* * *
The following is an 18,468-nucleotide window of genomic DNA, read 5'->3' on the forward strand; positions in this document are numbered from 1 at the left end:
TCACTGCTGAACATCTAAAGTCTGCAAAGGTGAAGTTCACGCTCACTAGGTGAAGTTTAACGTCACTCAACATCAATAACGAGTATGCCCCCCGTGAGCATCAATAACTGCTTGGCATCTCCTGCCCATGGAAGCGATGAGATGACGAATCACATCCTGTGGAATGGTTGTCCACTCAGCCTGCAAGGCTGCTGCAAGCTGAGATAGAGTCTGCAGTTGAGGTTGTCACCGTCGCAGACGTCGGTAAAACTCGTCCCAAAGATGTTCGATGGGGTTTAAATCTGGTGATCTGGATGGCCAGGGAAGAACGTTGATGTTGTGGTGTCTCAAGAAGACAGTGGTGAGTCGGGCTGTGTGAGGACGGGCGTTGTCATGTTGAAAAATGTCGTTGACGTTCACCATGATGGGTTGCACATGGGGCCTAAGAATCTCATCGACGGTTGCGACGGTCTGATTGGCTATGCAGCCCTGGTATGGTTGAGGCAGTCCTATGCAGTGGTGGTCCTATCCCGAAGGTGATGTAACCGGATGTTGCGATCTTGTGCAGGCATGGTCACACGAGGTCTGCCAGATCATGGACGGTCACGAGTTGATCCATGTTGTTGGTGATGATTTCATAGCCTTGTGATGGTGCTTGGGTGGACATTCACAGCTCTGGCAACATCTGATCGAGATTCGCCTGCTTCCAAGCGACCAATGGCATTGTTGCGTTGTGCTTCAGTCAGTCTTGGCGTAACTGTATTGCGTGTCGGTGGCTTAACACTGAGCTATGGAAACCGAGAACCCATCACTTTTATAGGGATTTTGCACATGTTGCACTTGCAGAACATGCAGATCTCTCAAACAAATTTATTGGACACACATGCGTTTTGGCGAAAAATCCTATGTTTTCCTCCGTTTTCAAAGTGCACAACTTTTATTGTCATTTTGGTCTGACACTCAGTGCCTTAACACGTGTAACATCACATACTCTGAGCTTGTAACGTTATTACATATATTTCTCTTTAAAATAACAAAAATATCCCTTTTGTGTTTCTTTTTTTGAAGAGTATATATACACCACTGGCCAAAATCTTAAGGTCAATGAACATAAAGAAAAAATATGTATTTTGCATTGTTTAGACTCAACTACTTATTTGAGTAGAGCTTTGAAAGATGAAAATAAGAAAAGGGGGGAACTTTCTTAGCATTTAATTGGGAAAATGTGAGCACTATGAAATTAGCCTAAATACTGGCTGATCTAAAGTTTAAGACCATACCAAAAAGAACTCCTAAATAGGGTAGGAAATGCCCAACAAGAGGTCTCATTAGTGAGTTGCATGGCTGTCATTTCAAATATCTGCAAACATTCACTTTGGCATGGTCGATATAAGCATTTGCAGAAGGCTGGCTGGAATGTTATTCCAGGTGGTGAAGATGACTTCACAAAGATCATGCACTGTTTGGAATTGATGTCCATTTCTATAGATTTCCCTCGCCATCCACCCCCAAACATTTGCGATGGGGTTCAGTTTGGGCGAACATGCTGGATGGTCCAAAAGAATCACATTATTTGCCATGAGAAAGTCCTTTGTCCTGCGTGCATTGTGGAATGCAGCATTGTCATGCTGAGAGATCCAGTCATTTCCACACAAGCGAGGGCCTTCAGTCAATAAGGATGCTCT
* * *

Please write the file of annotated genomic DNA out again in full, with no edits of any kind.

The following is an 18,468-nucleotide window of genomic DNA, read 5'->3' on the forward strand; positions in this document are numbered from 1 at the left end:
TCACTGCTGAACATCTAAAGTCTGCAAAGGTGAAGTTCACGCTCACTAGGTGAAGTTTAACGTCACTCAACATCAATAACGAGTATGCCCCCCGTGAGCATCAATAACTGCTTGGCATCTCCTGCCCATGGAAGCGATGAGATGACGAATCACATCCTGTGGAATGGTTGTCCACTCAGCCTGCAAGGCTGCTGCAAGCTGAGATAGAGTCTGCAGTTGAGGTTGTCACCGTCGCAGACGTCGGTAAAACTCGTCCCAAAGATGTTCGATGGGGTTTAAATCTGGTGATCTGGATGGCCAGGGAAGAACGTTGATGTTGTGGTGTCTCAAGAAGACAGTGGTGAGTCGGGCTGTGTGAGGACGGGCGTTGTCATGTTGAAAAATGTCGTTGACGTTCACCATGATGGGTTGCACATGGGGCCTAAGAATCTCATCGACGGTTGCGACGGTCTGATTGGCTATGCAGCCCTGGTATGGTTGAGGCAGTCCTATGCAGTGGTGGTCCTATCCCGAAGGTGATGTAACCGGATGTTGCGATCTTGTGCAGGCATGGTCACACGAGGTCTGCCAGATCATGGACGGTCACGAGTTGATCCATGTTGTTGGTGATGATTTCATAGCCTTGTGATGGTGCTTGGGTGGACATTCACAGCTCTGGCAACATCTGATCGAGATTCGCCTGCTTCCAAGCGACCAATGGCATTGTTGCGTTGTGCTTCAGTCAGTCTTGGCGTAACTGTATTGCGTGTCGGTGGCTTAACACTGAGCTATGGAAACCGAGAACCCATCACTTTTATAGGGATTTTGCACATGTTGCACTTGCAGAACATGCAGATCTCTCAAACAAATTTATTGGACACACATGCGTTTTGGCGAAAAATCCTATGTTTTCCTCCGTTTTCAAAGTGCACAACTTTTATTGTCATTTTGGTCTGACACTCAGTGCCTTAACACGTGTAACATCACATACTCTGAGCTTGTAACGTTATTACATATATTTCTCTTTAAAATAACAAAAATATCCCTTTTGTGTTTCTTTTTTTGAAGAGTATATATACACCACTGGCCAAAATCTTAAGGTCAATGAACATAAAGAAAAAATATGTATTTTGCATTGTTTAGACTCAACTACTTATTTGAGTAGAGCTTTGAAAGATGAAAATAAGAAAAGGGGGGAACTTTCTTAGCATTTAATTGGGAAAATGTGAGCACTATGAAATTAGCCTAAATACTGGCTGATCTAAAGTTTAAGACCATACCAAAAAGAACTCCTAAATAGGGTAGGAAATGCCCAACAAGAGGTCTCATTAGTGAGTTGCATGGCTGTCATTTCAAATATCTGCAAACATTCACTTTGGCATGGTCGATATAAGCATTTGCAGAAGGCTGGCTGGAATGTTATTCCAGGTGGTGAAGATGACTTCACAAAGATCATGCACTGTTTGGAATTGATGTCCATTTCTATAGATTTCCCTCGCCATCCACCCCCAAACATTTGCGATGGGGTTCAGTTTGGGCGAACATGCTGGATGGTCCAAAAGAATCACATTATTTGCCATGAGAAAGTCCTTTGTCCTGCGTGCATTGTGGAATGCAGCATTGTCATGCTGAGAGATCCAGTCATTTCCACACAAGCGAGGGCCTTCAGTCAATAAGGATGCTCT